REM Independent Forest Monitoring missions in Liberia

Independent Monitoring mission in Liberia

Following discussions with the Liberian government, REM was invited to conduct a scoping mission in Liberia to assess the feasibility of an independent monitoring project. REM met representatives of civil society, government, international donors and organised a workshop on IM-FLEG.

Forests in Liberia

Liberia’s forest sector became synonymous with conflict and structural violence in Liberia and its neighbouring countries in the 90s and the early 00s. This led the UN Security Council to impose sanctions on Liberian timber exports in 2003. Since then, reform of the forests sector has been at the centre of discussions on Liberia’s forests to help ensure sustainable development for the state and its people. With significant challenges facing the implementation of the country’s new laws and regulations, and with the recent agreement of
the EU-Liberia VPA agreement, Independent Monitoring of Forest Law  Enforcement and Governance (IM-FLEG) represents a possible path in moves toward an ultimately more transparent and contributory sector.

While there have been many positive developments, there are also several significant challenges in the implementation of reform measures. In particular, controversy has surrounded Social Agreements signed by logging companies and local forest communities, concession allocation processes, the loopholes created by Private-Use Permits (PUPs), the potentially false representations of the social and economic potential of the forests sector.

REM scoping mission

Liberia forestsThe principal objectives this REM study were to introduce Independent Monitoring of Forest Law Enforcement and Governance (IM-FLEG) to key stakeholders, to explore its possible makeup in Liberia and to liaise with key stakeholders in the development of a common vision and roadmap for IM-FLEG in Liberia.
Independent Monitoring (IM) can be interpreted in several ways. The term has been used in the Liberian context to refer to Chain of Custody (CoCs) systems, to planned monitoring mechanisms as prescribed for under Voluntary Partnership Agreements (VPAs), and to informal ad-hoc monitoring by civil society organizations as described above. For purposes of clarity, and unless otherwise stated, all references to Independent Monitoring in
this report will be in specific reference to Independent Monitoring of Forest Law Enforcement and Governance (IM-FLEG), which encompasses the monitoring, by an organization or consultancy, both of forest activities by the private sector and of law enforcement activities by government services. Within this definition monitoring activities are carried out in collaboration with government departments concerned and a formal agreement relating to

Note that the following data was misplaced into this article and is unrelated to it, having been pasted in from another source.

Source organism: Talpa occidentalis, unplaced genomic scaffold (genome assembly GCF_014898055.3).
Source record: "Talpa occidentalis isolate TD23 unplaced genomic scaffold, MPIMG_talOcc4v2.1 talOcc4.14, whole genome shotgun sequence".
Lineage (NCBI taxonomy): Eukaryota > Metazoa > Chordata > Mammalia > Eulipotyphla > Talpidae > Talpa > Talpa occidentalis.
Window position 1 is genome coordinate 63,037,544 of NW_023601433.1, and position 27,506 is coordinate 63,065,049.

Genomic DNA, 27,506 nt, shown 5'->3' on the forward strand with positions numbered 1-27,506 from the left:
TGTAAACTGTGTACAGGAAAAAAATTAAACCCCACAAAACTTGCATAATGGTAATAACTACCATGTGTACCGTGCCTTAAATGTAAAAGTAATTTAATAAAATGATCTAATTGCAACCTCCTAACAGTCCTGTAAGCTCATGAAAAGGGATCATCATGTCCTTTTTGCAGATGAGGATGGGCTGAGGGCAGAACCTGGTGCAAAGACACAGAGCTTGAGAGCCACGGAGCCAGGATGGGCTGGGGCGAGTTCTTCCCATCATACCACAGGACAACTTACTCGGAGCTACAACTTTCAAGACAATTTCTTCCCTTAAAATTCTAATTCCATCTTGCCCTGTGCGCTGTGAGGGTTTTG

access to information and the publication of resulting reports is established to ensure support ownership of the findings and results of project activities.
The Objective is to detect and report on illegalities, NOT to certify legality of selected wood. Typically, IM-FLEG represents a model of intervention in states that are stable but with poorly performing ministries or governments. The purpose of IM-FLEG is to assist the host-government in realizing its stated policy objectives for the forest sector. As such, an IM-FLEG operates with structural links to the government and requires close co-operation between the host-government, international donors and the Monitor. An IM-FLEG body
should possess credibility and legitimacy among a broad range of stakeholders, in particular civil society. In working closely with host-government agencies in the administration of forest related activities, an Independent Monitor documents the functioning of the host-government’s own monitoring and control systems and transparently reports findings to interested parties.
Reports highlight, for example, weak areas of existing monitoring systems and include recommendations on how to improve these. The Monitor also documents the forest activities of the private sector both independently and together with government forest officers and the police, to increase the availability of information and bring support to the government's own
efforts to suppress illegal activity in the forest sector.
Read the full report here.